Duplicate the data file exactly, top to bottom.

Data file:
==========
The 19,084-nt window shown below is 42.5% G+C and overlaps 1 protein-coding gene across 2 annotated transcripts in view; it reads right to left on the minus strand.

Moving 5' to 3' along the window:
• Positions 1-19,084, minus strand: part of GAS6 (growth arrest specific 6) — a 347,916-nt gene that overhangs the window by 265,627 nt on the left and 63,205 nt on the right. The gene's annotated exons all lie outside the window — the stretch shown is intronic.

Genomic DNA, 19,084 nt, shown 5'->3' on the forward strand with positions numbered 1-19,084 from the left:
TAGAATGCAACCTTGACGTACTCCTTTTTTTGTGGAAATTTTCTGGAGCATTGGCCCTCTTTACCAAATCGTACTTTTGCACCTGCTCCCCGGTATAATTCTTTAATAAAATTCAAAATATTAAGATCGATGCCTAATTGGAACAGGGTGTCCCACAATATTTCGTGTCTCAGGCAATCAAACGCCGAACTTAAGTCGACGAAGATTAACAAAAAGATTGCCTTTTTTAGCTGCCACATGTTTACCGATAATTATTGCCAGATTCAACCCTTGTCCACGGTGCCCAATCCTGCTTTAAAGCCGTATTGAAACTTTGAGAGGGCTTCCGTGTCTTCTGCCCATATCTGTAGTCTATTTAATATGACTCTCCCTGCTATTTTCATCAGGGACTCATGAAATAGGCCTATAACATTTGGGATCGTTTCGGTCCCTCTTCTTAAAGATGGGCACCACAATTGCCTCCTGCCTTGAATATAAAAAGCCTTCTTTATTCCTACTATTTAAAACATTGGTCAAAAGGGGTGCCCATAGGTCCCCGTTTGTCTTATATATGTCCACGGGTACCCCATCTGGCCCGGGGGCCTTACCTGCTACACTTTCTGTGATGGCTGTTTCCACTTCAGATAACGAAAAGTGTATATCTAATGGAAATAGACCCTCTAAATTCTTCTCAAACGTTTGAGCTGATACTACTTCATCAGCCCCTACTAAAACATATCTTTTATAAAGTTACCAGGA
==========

The 19,084-nt window shown below is 42.5% G+C and overlaps 1 protein-coding gene across 2 annotated transcripts in view; it reads right to left on the minus strand.

Moving 5' to 3' along the window:
• Positions 1-19,084, minus strand: part of GAS6 (growth arrest specific 6) — a 347,916-nt gene that overhangs the window by 265,627 nt on the left and 63,205 nt on the right. The gene's annotated exons all lie outside the window — the stretch shown is intronic.

Genomic DNA, 19,084 nt, shown 5'->3' on the forward strand with positions numbered 1-19,084 from the left:
TAGAATGCAACCTTGACGTACTCCTTTTTTTGTGGAAATTTTCTGGAGCATTGGCCCTCTTTACCAAATCGTACTTTTGCACCTGCTCCCCGGTATAATTCTTTAATAAAATTCAAAATATTAAGATCGATGCCTAATTGGAACAGGGTGTCCCACAATATTTCGTGTCTCAGGCAATCAAACGCCGAACTTAAGTCGACGAAGATTAACAAAAAGATTGCCTTTTTTAGCTGCCACATGTTTACCGATAATTATTGCCAGATTCAACCCTTGTCCACGGTGCCCAATCCTGCTTTAAAGCCGTATTGAAACTTTGAGAGGGCTTCCGTGTCTTCTGCCCATATCTGTAGTCTATTTAATATGACTCTCCCTGCTATTTTCATCAGGGACTCATGAAATAGGCCTATAACATTTGGGATCGTTTCGGTCCCTCTTCTTAAAGATGGGCACCACAATTGCCTCCTGCCTTGAATATAAAAAGCCTTCTTTATTCCTACTATTTAAAACATTGGTCAAAAGGGGTGCCCATAGGTCCCCGTTTGTCTTATATATGTCCACGGGTACCCCATCTGGCCCGGGGGCCTTACCTGCTACACTTTCTGTGATGGCTGTTTCCACTTCAGATAACGAAAAGTGTATATCTAATGGAAATAGACCCTCTAAATTCTTCTCAAACGTTTGAGCTGATACTACTTCATCAGCCCCTACTAAAACATATCTTTTATAAAGTTACCAGGA